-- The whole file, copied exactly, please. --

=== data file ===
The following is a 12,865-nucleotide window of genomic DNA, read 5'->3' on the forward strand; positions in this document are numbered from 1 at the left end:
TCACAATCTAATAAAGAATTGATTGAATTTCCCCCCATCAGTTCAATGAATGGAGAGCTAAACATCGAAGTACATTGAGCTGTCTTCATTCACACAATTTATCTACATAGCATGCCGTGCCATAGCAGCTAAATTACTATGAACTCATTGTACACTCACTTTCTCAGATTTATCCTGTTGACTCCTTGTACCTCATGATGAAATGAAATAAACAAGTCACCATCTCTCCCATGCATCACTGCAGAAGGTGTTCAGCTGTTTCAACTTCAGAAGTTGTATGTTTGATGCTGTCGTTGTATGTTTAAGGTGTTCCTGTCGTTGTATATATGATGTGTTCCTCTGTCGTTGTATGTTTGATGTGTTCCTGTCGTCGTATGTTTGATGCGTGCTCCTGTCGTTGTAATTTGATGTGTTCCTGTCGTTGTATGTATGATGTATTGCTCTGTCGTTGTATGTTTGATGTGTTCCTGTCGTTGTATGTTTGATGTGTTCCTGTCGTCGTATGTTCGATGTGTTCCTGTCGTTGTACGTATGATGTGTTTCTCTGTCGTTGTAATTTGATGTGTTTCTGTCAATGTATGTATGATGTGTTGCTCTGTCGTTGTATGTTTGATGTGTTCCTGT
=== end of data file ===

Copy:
The following is a 12,865-nucleotide window of genomic DNA, read 5'->3' on the forward strand; positions in this document are numbered from 1 at the left end:
TCACAATCTAATAAAGAATTGATTGAATTTCCCCCCATCAGTTCAATGAATGGAGAGCTAAACATCGAAGTACATTGAGCTGTCTTCATTCACACAATTTATCTACATAGCATGCCGTGCCATAGCAGCTAAATTACTATGAACTCATTGTACACTCACTTTCTCAGATTTATCCTGTTGACTCCTTGTACCTCATGATGAAATGAAATAAACAAGTCACCATCTCTCCCATGCATCACTGCAGAAGGTGTTCAGCTGTTTCAACTTCAGAAGTTGTATGTTTGATGCTGTCGTTGTATGTTTAAGGTGTTCCTGTCGTTGTATATATGATGTGTTCCTCTGTCGTTGTATGTTTGATGTGTTCCTGTCGTCGTATGTTTGATGCGTGCTCCTGTCGTTGTAATTTGATGTGTTCCTGTCGTTGTATGTATGATGTATTGCTCTGTCGTTGTATGTTTGATGTGTTCCTGTCGTTGTATGTTTGATGTGTTCCTGTCGTCGTATGTTCGATGTGTTCCTGTCGTTGTACGTATGATGTGTTTCTCTGTCGTTGTAATTTGATGTGTTTCTGTCAATGTATGTATGATGTGTTGCTCTGTCGTTGTATGTTTGATGTGTTCCTGT